Training can start as early as high school when students elect courses in math, science, and chemistry in particular. College delves deeper into the prerequisites of the chosen field. There is a pharmacy entrance exam to pass before moving on in pharmacology, toxicology, or related fields. Finally, you will take the PCAT or Pharmacy College Admissions Test to get to your ultimate goal.
Thus they are a vital part of the medical profession, often working in teams to promote patient health. It is a challenging and highly rewarding occupation requiring long hours of study and preparation. It can start as early as high school when a forward-looking student will opt for science, math, and particularly chemistry. Two years after graduation you are ready for the Pharmacy College Admissions Test.
There is more. Upon graduation and receiving a doctorate, you must take and pass the NAPLEX or the examination for North American pharmacist Licensure that has been established by the National Association of Boards of Pharmacy. Only qualified candidates then become licensed practitioners. It is a very controlled field.
Once in practice, your duties begin and may range from patient care to managing a hospital department to research studies funded by grants. There will be some variation in job descriptions. Often, patient observation will indicate new drug protocols, even if the pharmacist is not the one writing the prescription.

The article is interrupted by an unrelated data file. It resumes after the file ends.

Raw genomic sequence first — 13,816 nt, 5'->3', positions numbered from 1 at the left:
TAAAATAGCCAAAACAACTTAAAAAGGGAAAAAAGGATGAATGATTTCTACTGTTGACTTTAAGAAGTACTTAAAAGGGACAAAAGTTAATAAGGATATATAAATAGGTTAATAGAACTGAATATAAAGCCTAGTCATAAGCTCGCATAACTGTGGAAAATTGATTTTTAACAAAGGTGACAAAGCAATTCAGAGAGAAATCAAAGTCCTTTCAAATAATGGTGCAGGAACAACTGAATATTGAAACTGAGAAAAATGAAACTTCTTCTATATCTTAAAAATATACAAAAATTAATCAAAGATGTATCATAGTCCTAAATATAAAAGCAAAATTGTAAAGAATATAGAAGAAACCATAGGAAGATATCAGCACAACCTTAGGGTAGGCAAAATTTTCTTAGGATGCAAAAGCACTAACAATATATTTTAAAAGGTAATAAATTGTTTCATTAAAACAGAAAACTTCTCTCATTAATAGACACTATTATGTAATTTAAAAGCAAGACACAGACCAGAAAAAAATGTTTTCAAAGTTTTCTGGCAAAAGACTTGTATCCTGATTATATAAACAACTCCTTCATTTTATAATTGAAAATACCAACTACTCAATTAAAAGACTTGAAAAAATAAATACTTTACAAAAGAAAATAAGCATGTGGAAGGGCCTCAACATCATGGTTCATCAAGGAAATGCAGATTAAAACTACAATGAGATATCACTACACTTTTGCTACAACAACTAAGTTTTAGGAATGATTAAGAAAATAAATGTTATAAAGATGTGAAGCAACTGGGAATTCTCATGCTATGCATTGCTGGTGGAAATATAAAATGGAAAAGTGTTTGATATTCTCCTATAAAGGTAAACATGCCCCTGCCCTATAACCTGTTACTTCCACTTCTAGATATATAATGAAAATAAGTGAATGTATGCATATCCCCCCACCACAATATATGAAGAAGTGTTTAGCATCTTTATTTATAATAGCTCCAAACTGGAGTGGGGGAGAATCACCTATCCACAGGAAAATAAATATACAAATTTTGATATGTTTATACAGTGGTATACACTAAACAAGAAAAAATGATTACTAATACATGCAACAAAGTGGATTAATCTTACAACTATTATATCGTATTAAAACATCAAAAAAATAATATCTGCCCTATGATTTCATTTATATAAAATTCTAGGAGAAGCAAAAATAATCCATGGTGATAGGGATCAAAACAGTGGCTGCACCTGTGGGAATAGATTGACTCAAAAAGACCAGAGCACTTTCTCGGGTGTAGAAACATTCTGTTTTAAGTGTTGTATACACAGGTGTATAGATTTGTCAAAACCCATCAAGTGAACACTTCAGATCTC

Part of the job is detailed and accurate reporting. Notes become part of the patient’s medical history and any drug treatments whether oral, injected, or intravenous are relevant. You may need to keep abreast of patient progress and reactions including side effects and unusual symptoms.
Clinical pharmacists keep track of the medical history of a patient, particularly as it pertains to medication. Records and observations should be detailed and accurate including negative or allergic reactions. A working relationship with a physician adds additional responsibility to the job.
Preparation time is well worth the effort as these jobs bring in high salaries, particularly a clinical pharmacist who works alongside physicians in treating patients. It is said that the average income is about $85,000 or more. It starts a bit lower and increases as the pharmacist works his or her way up. As experience grows, so does the monetary reward. Thus, it is a great career opportunity for someone who appreciates the scientific method and wants more than a peripheral role in the field of medicine.
Tips On Working In A Clinical Pharmacy La Jolla
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